When traveling around Istanbul it’s impossible to miss the city's rich history and architecture, or the smell of delicious food on every corner, and the breathtaking views of the sea.
For Americans, seeing so many free-roaming dogs around is pretty shocking but if you ask a local, the street dogs are just as much a part of the community as they are.
Turkey is very much against euthanasia of dogs and cats for population control. According to the ASPCA, every year about 776,000 of the 5.5 Million dogs that enter shelters in the U.S are euthanized.
“Americans who come here and think, ‘how awful they have so many homeless dogs’ are quite funny. That, for them, is awful and yet the practice of murdering good dogs just because maybe they had a bad owner who gave them up because they are too old or the owner moves and leaves them is humane? The logic is puzzling.”
Over the last decade, the Turkish government launched a program to limit the number of stray dogs and cats being sent to an already overcrowded shelter.
“The shelters in Turkey are very bad,” said Hişal Sevuk Ozdil. She opened a coffee shop in the city called ‘Bone’ that’s friendly to dogs both domesticated and free.
“The conditions...it’s horrible. And instead of passing laws to regulate them, investing money to improve them, the government started the street dog program,” she said.
Turgut Ağar, co-founder of an animal rights organization on Istanbul’s Kınalı island says humans often have good intentions, but instead of loving animals, they strip them of their innate freedom.
“First of all, just as human rights are not the rights granted to us, but if we have the innate qualities, we can not and will not be able to assign, animal rights are not the same rights we give to animals, but their innate rights. So, in fact, we do not love animals and do them a favor, as most people think.
“They created an app you download to your phone that monitors all the free dogs near you. People mark when they have fed them, mark where they last saw them...those kinds of things. If you notice something wrong with a dog, you send an alert so it’s picked up and taken to the vet. Of course, that’s a better option than locking them in a shelter waiting to die.”
Turkey’s “trap-spay/neuter-vaccinate/treat and release program” monitors the country’s free-roaming dogs. After a stray is picked up off the street by animal control, it’s taken to a vet to be spayed or neutered, vaccinated for rabies and other diseases, treated for minor illnesses, ear-tagged for identification, and then released back to the neighborhood where they were picked up.
According to recent estimates Istanbul, a city of 11.3 Million people, there are at least 150,000 free-roaming dogs.
On my flight home from turkey, I couldn’t stop wondering if a homeless pet program like the one in Istanbul could ever work in the states but by the end of the 11-hour flight, I had even more questions than answers so I reached out the experts at the humane rescue alliance in Washington, DC for some help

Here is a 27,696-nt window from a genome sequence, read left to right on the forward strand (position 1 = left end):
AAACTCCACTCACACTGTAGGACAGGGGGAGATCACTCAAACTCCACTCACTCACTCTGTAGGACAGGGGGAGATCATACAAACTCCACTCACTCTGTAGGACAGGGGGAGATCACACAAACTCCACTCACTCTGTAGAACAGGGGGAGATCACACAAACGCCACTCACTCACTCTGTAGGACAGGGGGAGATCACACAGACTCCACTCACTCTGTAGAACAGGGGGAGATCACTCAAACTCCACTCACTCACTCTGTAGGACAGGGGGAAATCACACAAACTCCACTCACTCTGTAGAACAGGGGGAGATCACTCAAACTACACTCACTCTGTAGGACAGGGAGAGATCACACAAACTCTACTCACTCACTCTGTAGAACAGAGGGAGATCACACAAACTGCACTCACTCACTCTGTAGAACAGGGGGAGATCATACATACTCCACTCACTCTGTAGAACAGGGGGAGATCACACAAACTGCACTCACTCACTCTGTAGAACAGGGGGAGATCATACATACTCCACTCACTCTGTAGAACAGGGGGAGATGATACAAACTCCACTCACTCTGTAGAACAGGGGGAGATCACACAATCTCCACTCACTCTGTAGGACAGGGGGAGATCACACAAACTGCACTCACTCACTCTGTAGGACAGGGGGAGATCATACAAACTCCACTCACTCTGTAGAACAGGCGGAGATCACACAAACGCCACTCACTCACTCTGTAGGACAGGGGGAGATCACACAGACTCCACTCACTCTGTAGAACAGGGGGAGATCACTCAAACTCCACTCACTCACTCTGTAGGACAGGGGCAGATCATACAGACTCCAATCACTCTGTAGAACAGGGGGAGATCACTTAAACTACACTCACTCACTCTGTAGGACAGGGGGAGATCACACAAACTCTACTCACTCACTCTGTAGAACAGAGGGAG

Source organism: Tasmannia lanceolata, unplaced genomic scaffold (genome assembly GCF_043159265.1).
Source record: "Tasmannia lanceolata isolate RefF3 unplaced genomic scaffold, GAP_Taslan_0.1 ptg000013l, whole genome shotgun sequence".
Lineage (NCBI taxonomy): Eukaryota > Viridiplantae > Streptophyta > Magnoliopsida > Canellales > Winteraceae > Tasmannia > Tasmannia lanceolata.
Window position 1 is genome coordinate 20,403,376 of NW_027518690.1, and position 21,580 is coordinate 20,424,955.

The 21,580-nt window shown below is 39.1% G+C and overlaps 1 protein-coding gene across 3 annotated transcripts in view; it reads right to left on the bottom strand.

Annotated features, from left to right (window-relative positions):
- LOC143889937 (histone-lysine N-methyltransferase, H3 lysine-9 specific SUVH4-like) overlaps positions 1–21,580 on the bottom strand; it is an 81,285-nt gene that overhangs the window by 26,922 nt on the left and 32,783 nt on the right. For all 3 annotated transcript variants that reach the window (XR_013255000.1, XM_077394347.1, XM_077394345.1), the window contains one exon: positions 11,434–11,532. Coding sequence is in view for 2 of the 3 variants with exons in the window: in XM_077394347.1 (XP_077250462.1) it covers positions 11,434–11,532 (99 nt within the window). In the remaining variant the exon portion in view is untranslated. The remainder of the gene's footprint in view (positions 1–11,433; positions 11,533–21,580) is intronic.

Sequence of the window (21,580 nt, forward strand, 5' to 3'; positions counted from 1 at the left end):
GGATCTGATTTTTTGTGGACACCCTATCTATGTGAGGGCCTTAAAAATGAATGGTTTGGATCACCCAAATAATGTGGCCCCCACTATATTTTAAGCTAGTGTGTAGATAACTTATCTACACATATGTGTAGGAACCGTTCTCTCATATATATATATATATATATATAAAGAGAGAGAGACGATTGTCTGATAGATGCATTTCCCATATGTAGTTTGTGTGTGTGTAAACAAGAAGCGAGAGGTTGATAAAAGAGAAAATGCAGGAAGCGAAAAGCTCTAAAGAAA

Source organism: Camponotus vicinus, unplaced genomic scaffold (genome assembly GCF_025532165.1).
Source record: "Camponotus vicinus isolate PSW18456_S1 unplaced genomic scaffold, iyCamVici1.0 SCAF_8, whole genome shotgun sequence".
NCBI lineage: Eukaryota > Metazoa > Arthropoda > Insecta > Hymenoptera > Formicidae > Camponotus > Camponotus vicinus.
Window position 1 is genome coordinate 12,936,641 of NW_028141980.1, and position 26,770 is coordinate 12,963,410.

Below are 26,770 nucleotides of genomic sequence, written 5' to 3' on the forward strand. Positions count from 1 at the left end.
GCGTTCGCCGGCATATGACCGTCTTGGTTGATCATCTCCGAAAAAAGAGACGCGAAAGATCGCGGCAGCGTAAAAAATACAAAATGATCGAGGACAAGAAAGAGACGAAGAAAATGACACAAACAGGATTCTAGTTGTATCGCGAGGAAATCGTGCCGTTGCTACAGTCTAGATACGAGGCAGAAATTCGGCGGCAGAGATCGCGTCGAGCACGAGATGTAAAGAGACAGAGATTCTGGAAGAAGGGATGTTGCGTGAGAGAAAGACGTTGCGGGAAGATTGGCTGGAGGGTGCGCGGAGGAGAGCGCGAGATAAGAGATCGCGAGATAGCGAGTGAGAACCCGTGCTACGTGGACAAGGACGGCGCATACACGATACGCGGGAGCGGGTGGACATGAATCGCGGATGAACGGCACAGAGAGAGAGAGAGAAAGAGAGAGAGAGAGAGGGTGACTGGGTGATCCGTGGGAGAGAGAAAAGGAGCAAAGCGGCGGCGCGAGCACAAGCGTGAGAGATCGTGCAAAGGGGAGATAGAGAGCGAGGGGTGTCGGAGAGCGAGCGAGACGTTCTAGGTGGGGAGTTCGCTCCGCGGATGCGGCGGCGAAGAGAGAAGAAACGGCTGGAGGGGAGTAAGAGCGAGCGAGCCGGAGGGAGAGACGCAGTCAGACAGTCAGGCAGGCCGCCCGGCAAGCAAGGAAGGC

This is Matt Williams, senior director of communications for the Washington Humane Society and the Washington Animal Rescue League. When I told him about turkey’s street dogs, he wasn’t sold on the idea
“These are for the most part domesticated animals,” said Williams. “They really do require for the most part help from humans. Certainly, there are stray dogs in rural areas that survive and live out there. But there are a number of factors that make that not so good.”
I have a scar on my cheek from when I was attacked by a dog when I was still in preschool. So I understand why unleashing hundreds of thousands of stray dogs into the street probably isn’t a great idea.
“I think with dogs especially in our society there is a fear sometimes for people for a dog running at large and I think in our society that's not considered acceptable,” Williams added.
The concept of a community coming together to take care of them isn’t too far-fetched though. According to Matt Williams, it’s already sort of happening here.
“I think different areas have different practices and certainly that's a really interesting practice it’s actually similar in some ways to how we handle outdoor cats community cats.
I asked him what he thought people could do to help the millions of dogs entering shelters every year.
“The good news is there are some systems that are working really well,” he said. “Spay-neuter is working the further northeast you go the fewer animals you find in shelters and in our case here we bring in animals from the south where they are overrun sometimes.
If you really want to do something about all the homeless pets, he says giving one a home is one of the best things you can.
“What we would encourage all people to do is find it in their heart and in their home to adopt an animal. It’s better to adopt an animal. Those pet stores that are selling animals they're not a necessary thing. We don’t have to have that. So by adopting animals out of shelters slowly but surely as it has in DC that will become the thing to do and we’re happy about that and we want to see that continue.”